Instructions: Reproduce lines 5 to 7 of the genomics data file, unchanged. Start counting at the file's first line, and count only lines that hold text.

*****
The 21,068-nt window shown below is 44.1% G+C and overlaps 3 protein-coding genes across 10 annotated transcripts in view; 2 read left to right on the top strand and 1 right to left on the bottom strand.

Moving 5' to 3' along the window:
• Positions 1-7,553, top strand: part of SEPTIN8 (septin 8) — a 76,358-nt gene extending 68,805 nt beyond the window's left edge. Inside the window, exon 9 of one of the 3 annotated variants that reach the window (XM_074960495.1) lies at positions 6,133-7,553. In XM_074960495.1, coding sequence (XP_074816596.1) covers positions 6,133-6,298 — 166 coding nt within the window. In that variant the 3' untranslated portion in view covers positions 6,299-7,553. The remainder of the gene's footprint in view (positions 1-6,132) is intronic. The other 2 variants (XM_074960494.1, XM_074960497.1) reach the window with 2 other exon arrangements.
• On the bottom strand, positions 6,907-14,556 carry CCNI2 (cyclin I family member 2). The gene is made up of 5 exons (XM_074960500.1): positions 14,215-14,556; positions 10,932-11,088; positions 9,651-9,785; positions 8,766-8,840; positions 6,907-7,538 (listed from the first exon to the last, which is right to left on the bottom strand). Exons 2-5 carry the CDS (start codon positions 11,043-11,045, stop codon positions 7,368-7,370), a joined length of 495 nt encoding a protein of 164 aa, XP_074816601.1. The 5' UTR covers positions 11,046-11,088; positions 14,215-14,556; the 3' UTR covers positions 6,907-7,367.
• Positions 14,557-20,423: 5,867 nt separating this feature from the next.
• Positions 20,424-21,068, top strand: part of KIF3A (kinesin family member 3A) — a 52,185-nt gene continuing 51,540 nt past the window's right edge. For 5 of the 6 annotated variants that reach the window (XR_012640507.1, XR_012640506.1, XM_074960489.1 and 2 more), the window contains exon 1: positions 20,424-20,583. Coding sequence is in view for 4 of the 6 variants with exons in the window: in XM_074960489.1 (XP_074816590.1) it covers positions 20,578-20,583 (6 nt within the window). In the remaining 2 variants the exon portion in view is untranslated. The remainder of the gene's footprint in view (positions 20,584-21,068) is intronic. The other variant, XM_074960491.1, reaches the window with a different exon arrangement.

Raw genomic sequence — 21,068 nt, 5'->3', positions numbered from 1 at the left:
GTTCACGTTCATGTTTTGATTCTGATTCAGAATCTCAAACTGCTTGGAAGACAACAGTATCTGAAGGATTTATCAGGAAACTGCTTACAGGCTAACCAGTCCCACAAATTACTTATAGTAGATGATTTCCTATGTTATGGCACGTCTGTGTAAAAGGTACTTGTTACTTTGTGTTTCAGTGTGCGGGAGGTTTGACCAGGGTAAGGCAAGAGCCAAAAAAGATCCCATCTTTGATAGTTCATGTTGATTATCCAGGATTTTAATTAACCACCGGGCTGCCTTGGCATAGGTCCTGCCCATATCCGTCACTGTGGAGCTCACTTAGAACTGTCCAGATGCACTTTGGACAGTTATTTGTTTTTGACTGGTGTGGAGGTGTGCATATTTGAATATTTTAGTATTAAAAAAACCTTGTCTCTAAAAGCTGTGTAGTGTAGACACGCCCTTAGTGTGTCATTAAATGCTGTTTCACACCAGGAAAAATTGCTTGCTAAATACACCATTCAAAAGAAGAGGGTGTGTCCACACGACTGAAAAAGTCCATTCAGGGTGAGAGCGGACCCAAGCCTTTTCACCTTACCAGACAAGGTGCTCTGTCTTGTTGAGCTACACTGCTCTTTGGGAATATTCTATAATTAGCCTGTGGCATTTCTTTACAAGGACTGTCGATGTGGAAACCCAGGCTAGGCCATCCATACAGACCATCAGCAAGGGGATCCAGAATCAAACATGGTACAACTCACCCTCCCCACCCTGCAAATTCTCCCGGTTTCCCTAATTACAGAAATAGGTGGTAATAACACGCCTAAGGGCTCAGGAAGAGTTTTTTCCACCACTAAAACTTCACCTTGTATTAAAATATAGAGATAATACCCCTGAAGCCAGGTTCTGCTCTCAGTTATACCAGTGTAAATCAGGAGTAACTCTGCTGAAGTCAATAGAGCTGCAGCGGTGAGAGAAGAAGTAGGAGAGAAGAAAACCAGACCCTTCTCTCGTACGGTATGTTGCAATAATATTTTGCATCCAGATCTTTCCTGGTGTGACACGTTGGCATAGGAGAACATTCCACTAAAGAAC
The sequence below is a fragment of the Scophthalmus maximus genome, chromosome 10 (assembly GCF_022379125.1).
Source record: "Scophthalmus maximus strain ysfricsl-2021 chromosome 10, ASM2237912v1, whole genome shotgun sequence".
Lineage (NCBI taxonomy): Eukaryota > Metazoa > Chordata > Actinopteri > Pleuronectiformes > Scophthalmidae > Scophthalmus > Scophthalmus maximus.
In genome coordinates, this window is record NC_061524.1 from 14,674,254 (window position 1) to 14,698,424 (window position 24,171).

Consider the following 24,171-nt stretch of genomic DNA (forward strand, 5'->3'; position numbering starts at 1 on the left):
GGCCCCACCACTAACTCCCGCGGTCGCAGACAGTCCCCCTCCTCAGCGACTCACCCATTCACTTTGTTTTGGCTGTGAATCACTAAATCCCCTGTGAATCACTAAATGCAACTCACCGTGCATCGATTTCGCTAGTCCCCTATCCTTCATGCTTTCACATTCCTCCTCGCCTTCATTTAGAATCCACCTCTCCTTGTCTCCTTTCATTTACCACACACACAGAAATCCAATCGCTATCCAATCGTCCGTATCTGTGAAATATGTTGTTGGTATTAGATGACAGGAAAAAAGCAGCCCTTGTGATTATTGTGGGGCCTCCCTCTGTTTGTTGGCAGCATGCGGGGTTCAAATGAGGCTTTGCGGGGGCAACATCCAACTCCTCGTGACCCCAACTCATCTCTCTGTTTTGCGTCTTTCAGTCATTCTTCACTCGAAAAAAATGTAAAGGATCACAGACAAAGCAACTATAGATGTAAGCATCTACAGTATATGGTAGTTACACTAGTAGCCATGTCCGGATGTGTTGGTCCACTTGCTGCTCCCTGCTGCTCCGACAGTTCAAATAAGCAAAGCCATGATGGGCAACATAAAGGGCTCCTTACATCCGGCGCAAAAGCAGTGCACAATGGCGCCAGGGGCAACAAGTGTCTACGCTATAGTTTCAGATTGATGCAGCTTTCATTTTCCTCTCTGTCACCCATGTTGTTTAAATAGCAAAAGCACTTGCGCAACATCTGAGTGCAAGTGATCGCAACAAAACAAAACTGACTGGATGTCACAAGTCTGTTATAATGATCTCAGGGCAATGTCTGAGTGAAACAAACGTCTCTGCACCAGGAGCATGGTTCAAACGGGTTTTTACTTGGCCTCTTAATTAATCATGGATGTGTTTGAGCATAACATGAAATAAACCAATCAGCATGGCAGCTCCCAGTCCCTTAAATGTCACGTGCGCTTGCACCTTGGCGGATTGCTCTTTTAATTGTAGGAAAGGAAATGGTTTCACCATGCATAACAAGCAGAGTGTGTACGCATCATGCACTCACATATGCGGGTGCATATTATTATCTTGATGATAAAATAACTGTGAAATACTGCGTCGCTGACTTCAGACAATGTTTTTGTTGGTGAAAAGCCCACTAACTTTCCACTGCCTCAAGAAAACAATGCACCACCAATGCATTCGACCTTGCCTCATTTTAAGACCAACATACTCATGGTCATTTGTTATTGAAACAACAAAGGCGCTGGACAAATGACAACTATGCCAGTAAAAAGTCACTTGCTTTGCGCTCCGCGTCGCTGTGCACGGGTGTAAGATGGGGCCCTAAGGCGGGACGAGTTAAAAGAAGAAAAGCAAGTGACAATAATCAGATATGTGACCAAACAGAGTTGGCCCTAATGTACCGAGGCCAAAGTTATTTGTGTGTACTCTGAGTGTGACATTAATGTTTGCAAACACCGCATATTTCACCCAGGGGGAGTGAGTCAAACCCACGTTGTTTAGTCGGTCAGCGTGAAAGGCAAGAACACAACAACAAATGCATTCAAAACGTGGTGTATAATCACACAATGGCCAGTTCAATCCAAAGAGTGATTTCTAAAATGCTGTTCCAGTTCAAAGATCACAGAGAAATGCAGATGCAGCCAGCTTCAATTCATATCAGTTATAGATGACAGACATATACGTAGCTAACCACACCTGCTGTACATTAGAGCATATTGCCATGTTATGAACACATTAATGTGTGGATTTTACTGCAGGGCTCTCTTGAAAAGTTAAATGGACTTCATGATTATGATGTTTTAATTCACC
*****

• Positions 14,557-20,423: 5,867 nt separating this feature from the next.
• Positions 20,424-21,068, top strand: part of KIF3A (kinesin family member 3A) — a 52,185-nt gene continuing 51,540 nt past the window's right edge. For 5 of the 6 annotated variants that reach the window (XR_012640507.1, XR_012640506.1, XM_074960489.1 and 2 more), the window contains exon 1: positions 20,424-20,583. Coding sequence is in view for 4 of the 6 variants with exons in the window: in XM_074960489.1 (XP_074816590.1) it covers positions 20,578-20,583 (6 nt within the window). In the remaining 2 variants the exon portion in view is untranslated. The remainder of the gene's footprint in view (positions 20,584-21,068) is intronic. The other variant, XM_074960491.1, reaches the window with a different exon arrangement.

Raw genomic sequence — 21,068 nt, 5'->3', positions numbered from 1 at the left: